So I've got a new bow recently, and finally realize what a really good bow can bring to the sound besides the excellent playability. It's hard to put it in words, with the new bow the sound is so much intense, buttery smooth, clean yet soulful, and such a clear rich powerful sound at a distance. I think I got a bow that match my violin so well that it literally sound as like I spent another $10,000 upgrading the violin.
This is not the sound I'm describing under the ear like many other people do, it's the sound that's heard by audiences. Under the ear, the sound is nothing remarkable except that it's sweet and gentle with clean and clear core but very different from the sound at a distance. It only takes a light touch of the bow to draw such big sound, yet a lot of reserve when I started to dig it.
Since this eyes opening experience is telling me that big part of the sound is contributed by the bow, what happen if multi million dollars violins played with a cheap student bow? I think even as great as those fine instruments are, they need a great bow to go well with them. There's a youtube video about Sarah Chang talks about her bows and her del gesu, she mentioned about her tourte being a reliable concert bow that will soar through the orchestra without much effort (though she never take out the tourte in that video).
This also lead to another matter - many modern vs classic violins comparisons (big or small, formal or informal, public or private) done in the past, are those instruments played with a matching bow in order unleash their pull potential? I can see why some instruments that are supposed to be great did not stand out in the comparisons. I rarely, if not, never read about people talking about bows they used in all those comparisons.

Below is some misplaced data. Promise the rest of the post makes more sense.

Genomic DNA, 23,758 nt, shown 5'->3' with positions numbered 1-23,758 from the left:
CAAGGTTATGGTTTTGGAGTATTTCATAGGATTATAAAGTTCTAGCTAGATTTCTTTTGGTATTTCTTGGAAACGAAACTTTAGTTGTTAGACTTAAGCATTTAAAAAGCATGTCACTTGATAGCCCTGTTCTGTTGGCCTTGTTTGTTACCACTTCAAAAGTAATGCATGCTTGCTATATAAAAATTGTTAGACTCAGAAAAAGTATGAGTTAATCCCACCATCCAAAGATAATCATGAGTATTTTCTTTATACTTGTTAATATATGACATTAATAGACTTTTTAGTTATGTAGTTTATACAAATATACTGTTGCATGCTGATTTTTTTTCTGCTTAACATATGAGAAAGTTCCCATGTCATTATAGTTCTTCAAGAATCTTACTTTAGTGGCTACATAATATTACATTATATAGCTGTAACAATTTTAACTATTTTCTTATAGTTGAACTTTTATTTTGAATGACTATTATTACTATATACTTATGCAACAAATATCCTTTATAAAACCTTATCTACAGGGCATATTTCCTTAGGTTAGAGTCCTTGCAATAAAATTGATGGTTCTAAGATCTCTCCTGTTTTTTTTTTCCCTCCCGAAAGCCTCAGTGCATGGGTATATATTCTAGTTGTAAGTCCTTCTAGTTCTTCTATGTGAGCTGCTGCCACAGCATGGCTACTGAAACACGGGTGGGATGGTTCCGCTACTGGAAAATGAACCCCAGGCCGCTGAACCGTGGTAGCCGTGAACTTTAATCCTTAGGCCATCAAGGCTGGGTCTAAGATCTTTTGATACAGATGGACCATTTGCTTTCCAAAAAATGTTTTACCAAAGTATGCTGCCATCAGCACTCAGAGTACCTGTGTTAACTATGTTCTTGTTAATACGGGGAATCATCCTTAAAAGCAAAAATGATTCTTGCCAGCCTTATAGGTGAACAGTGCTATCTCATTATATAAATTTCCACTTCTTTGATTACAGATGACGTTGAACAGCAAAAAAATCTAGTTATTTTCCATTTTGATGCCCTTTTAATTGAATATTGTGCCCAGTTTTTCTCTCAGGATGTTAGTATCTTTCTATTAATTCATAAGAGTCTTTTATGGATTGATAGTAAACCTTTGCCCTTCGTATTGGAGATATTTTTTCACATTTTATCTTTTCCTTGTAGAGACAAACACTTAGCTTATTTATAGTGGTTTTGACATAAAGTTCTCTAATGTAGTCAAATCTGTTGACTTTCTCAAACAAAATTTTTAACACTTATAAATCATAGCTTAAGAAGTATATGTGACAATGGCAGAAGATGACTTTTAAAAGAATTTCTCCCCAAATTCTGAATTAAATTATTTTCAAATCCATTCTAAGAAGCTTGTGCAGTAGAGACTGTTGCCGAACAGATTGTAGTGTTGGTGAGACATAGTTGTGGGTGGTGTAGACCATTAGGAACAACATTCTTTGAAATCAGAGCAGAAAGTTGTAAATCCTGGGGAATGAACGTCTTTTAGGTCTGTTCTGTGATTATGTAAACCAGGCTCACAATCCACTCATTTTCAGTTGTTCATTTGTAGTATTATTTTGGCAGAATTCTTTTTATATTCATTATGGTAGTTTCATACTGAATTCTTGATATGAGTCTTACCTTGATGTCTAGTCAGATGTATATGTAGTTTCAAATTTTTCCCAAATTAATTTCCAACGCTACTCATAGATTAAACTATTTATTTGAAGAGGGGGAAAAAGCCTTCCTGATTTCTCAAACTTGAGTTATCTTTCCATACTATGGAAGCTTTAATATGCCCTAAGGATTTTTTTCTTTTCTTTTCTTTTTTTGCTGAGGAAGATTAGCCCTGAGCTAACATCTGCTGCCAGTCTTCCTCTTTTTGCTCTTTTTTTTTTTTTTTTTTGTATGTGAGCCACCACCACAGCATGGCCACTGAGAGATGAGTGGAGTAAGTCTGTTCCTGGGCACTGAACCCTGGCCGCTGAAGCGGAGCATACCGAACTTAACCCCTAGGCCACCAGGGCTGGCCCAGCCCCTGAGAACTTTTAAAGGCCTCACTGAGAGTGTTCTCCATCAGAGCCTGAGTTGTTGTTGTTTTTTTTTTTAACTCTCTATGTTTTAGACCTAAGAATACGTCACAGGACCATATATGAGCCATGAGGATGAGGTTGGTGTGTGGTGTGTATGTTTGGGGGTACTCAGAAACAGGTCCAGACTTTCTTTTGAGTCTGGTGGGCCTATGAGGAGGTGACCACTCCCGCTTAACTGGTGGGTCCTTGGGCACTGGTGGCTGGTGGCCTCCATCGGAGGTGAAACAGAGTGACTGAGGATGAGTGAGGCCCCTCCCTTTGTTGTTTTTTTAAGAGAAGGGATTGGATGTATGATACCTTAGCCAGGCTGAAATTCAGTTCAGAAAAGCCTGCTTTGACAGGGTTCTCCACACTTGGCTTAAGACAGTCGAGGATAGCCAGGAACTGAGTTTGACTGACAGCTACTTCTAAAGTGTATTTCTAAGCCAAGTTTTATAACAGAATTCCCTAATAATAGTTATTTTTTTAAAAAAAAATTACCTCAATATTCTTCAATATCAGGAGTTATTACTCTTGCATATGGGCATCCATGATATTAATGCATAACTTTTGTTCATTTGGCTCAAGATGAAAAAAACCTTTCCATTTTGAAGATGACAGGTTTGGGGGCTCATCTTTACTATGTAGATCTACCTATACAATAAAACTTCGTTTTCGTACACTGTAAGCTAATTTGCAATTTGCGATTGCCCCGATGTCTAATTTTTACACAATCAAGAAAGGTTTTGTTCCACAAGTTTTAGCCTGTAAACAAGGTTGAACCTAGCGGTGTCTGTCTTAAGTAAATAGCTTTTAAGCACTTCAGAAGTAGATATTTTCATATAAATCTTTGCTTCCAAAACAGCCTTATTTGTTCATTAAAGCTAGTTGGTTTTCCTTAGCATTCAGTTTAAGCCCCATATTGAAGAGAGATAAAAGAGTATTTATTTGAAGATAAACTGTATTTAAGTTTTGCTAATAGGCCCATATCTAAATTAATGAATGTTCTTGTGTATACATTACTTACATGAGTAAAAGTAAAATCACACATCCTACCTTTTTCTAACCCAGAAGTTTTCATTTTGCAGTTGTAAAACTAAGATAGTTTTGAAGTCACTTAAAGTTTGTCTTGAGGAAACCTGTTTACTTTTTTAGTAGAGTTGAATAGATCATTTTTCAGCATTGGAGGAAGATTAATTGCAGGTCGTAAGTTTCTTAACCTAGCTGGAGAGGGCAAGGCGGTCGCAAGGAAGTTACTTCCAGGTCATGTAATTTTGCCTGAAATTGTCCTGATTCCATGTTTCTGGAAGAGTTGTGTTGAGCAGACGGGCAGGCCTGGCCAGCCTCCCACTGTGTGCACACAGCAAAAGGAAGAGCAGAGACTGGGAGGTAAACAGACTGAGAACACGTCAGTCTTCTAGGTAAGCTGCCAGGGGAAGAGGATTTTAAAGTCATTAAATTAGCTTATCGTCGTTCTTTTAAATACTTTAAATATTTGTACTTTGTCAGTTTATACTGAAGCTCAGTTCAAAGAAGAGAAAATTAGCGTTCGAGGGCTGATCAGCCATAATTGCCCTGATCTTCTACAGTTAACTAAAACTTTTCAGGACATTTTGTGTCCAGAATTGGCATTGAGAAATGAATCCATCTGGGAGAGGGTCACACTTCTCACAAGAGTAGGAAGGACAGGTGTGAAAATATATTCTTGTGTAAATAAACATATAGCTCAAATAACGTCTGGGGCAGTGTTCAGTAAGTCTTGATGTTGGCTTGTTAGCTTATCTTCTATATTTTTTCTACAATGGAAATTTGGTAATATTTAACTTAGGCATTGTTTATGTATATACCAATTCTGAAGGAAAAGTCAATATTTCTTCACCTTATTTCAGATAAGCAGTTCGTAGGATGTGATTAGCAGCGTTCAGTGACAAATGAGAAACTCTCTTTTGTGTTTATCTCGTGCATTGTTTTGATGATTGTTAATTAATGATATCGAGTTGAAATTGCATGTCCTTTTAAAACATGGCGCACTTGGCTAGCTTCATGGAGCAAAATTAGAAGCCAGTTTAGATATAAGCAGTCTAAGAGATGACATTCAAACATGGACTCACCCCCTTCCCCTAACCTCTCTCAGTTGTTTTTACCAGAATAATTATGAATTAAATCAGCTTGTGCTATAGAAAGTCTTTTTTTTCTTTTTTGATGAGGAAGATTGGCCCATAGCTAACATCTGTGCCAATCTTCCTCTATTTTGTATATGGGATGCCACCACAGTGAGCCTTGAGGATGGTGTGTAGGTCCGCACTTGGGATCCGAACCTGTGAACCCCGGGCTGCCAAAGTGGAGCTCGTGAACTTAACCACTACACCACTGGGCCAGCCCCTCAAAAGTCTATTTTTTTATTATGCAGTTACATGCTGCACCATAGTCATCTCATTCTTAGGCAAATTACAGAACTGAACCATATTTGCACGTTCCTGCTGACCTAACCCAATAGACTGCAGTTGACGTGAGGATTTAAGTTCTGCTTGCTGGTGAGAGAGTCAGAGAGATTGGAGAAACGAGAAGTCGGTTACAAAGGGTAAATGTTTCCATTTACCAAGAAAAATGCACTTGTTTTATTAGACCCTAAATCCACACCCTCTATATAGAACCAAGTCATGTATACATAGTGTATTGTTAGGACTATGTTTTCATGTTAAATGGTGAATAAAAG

What's your view on these matters?
OK, I'll bite.
First, how do you know the sound of your new bow is that good in the audience? Either you're relying on hearsay, or someone else is playing your violin. And if it is someone else playing your fiddle, amybe they're better than you.
Second, not too many fdolks posting here have a Guarneri or Strad, so you're not going to get much in the way of meaningful answers to that question.
Third, the whole question of bow/violin interaction is so totally subjective as to make an answer meaningless.
That said, I do like the question, and would like to read an informed reply.
BTW, tell us about your violin and new bow, please.
Thanks for your respond Bob!
First question - My violin was played by few of my friends, and they're beginners or amateur players, and I listen to the sound.
Second question - Yup I'm not expecting responses of first hand experiences, but at least I wanted to see if there're other people experiencing the same thing as me. Of course if there're any first hand experiences, I'd really like to know. In fact, there're quite a bit of first hand experiences being shared around the internet, but almost all of them talks about the instruments, and nothing about the bow.
Third question - I know what you trying to say, but what I'm hearing was pretty objective, the sound was simply better in many way. And I do question the tonal aspect, not the playability and handling. I believe you can find fantastic playing bows in $100 range, but is the sound as good as a bow made with better wood?
My violin is bulgarian made, cost me around $6k. But since this is about the bow, so I won't go deep into it. As for the bow, it's a french bow, no stamp, no cert (so I can't even tell if it's a real french bow). But the handling is fantastic, lots of characters match what people are experiencing on a french bow. I'm not trying to create a thread for bragging, but I'd love to hear what people are experiencing with bows, especially if they have any experiences on the sound listening at a distance, just like choosing a violin.
I'm working around on the lower end of the budget, but I'm noticing the same thing. I will, however throw in a different perspective.
I have two bows I really like; one a CF, the other Pernambuco. I also have another Pernambuco that is not near as easy for me to play as the first, and I have some others that are in the category of 'came with the instrument'.